2017 Venice Biennale

A Look at ‘Viva Arte Viva,’ the Hippie, Heal-the-World Venice Biennale

Sheila Hicks bringing the heat in the Pavilion of Colours.

Sheila Hicks bringing the heat in the Pavilion of Colors in the Arsenale.

PHOTOS: ARTNEWS

From the moment you walk into the main pavilion at the 2017 Venice Biennale, it is apparent that the show there, “Viva Arte Viva,” is an extremely chill affair. It opens with a wall of photos of the Croatian artist Mladen Stilinović sleeping in bed and then a palatial room that the great New York artist Dawn Kasper is now using as a studio to making art, playing noise music with friends, and generally hanging out. The place is filled with her stuff. Hang a left, and you have a Franz West bed and a Frances Stark painting of herself lounging on a couch, and then another bed, this one by Yelena Vorobyeva and Victor Vorobyev, which seems to have a person sleeping in it.

Everyone is taking it easy, playing around, and not getting too worked up about anything. As Christine Macel, the show’s curator, promised, this is very much a celebration of artists and their processes. There are a few dark moments, but generally the mood is pleasant, good-natured, and accessible—almost earnest to a fault.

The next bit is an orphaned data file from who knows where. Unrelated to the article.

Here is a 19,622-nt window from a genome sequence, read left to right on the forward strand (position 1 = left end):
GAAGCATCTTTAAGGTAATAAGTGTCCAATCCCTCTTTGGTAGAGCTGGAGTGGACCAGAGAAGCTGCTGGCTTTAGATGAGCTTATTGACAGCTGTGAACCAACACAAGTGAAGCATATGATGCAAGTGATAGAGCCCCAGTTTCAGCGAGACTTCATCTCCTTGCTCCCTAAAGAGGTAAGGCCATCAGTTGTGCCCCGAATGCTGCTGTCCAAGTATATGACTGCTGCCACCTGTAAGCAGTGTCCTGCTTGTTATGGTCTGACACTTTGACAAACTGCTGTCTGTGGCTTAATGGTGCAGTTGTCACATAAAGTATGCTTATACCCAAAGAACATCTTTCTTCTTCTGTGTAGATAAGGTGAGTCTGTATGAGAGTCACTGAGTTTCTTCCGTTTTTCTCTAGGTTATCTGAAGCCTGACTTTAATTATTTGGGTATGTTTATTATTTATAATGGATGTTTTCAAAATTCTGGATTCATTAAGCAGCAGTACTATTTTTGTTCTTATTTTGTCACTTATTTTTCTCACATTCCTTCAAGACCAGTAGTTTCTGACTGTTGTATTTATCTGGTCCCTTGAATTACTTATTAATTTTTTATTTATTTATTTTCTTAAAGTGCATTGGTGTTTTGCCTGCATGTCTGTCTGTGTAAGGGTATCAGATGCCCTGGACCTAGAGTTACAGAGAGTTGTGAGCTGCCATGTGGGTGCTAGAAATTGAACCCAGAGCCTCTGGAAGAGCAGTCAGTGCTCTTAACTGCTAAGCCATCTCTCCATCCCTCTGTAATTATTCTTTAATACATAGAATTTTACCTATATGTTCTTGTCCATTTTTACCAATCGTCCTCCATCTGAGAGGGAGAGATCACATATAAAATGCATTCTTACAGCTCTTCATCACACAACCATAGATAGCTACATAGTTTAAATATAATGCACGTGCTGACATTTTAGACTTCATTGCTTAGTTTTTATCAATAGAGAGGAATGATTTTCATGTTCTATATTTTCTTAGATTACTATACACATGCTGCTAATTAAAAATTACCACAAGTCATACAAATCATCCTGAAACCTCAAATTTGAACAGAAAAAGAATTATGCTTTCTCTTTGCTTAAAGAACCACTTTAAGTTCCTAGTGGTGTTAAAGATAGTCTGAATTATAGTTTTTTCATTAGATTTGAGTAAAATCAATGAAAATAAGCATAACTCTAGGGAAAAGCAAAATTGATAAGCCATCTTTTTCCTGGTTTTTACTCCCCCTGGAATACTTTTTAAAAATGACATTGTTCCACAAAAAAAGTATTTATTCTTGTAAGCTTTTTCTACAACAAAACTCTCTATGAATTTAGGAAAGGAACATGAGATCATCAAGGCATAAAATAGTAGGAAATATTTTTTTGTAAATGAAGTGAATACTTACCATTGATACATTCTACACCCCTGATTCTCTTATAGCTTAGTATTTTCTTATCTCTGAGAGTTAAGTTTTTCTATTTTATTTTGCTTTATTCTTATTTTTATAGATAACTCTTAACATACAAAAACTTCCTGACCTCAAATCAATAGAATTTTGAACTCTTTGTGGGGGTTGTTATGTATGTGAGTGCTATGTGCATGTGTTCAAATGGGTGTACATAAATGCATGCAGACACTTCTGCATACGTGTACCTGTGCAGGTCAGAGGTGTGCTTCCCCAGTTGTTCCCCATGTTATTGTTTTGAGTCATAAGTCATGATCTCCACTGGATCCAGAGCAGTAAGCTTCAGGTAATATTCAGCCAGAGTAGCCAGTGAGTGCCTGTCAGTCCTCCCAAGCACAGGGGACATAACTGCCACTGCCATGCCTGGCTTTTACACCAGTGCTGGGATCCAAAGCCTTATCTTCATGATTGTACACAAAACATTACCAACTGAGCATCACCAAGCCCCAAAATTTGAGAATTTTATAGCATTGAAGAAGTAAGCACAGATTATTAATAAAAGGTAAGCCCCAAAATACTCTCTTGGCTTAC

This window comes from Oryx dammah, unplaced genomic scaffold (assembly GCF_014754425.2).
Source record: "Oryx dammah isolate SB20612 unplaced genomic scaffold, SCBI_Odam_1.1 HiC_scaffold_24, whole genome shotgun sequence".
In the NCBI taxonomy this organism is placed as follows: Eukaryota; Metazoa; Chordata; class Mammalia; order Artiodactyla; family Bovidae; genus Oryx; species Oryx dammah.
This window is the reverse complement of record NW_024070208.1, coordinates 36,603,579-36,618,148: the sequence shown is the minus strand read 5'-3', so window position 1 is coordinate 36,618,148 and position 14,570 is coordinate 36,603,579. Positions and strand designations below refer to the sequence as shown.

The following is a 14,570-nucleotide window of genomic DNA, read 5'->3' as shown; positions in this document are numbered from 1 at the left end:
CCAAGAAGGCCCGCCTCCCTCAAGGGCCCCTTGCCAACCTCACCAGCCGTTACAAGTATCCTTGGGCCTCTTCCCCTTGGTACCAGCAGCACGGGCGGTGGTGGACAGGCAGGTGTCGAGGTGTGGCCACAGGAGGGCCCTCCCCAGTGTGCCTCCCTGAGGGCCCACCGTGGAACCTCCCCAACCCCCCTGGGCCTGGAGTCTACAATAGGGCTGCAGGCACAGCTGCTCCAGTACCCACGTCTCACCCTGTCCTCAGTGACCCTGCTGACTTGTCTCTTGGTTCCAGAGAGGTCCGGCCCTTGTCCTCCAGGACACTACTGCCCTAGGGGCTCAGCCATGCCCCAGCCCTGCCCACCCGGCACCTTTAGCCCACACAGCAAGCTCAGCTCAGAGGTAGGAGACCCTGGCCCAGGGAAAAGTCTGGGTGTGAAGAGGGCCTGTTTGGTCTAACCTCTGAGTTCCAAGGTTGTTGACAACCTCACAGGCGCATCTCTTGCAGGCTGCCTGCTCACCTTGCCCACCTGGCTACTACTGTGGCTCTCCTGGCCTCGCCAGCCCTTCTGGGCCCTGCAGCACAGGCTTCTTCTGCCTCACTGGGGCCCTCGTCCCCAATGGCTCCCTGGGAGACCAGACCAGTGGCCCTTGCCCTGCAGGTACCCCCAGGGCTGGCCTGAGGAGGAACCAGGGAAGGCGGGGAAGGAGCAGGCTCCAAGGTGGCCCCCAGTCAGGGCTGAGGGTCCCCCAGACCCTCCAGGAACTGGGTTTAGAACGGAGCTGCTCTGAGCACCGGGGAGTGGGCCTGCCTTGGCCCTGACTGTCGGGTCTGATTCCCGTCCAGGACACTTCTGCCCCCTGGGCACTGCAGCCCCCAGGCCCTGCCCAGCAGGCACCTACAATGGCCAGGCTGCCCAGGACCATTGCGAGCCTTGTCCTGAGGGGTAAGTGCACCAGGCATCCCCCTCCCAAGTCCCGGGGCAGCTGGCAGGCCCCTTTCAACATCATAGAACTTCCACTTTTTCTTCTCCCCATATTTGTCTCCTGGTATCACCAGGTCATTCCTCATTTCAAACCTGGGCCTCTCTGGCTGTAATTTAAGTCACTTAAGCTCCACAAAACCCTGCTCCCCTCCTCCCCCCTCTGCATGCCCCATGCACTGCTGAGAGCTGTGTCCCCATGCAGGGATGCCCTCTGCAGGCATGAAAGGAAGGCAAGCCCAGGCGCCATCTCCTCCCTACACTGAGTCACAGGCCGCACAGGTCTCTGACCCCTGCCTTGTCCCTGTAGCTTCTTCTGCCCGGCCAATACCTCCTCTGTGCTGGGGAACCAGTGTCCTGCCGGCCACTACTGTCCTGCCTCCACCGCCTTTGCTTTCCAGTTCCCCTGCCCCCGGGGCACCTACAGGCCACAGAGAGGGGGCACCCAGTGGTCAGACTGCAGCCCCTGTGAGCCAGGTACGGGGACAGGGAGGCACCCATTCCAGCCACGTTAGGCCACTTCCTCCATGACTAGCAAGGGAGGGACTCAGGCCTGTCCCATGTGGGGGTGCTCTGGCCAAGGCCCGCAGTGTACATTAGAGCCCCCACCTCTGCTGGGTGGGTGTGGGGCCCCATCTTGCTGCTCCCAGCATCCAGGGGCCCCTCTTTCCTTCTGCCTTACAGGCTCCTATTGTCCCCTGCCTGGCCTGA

The Giardini section is solid—airy and comfortably paced. No one is exactly breaking any new ground here, but good artists, like Kiki Smith, McArthur Binion, Rachel Rose, and Senga Nengudi, have been afforded the right amount of space to do what they know how to do very well. In the sprawling Arsenale, the old shipyard a 10-minute walk away, though, the show falters, with a confluence of projects that are wan or ponderous—or both.

In the Arsenale, Lee Mingwei has set up a sewing station, where clothes can be mended and then displayed. Ernesto Neto has created a netted Cupixawa, where Huni Kuin Indians are performing rituals that “invite spectators to imagine a necessary transformation in society,” as the show’s catalogue puts it. And David Medalla is showing an historical work that encourages visitors to add embroidery to a huge expanse of fabric. All three feel outmoded and naïve. (Another misstep: the show is divided into sections with comically pretentious or just bizarre titles like the Dionysian Pavilion, Pavilion of the Shamans, and Pavilion of Time and Infinity. The less said about those the better.)

There are, thankfully, some bursts of joy in the Arsenale, where ambitious works are allowed to shine. Sheila Hicks delivers a knockout wall of knitting—all explosive, rumbling colors—at the end of the show, and there are admirable groups of work by Zilia Sánchez, Hugette Caland, and a few more.

So, it is a mixed affair. More on that later. For now, below, a look around the exhibition.

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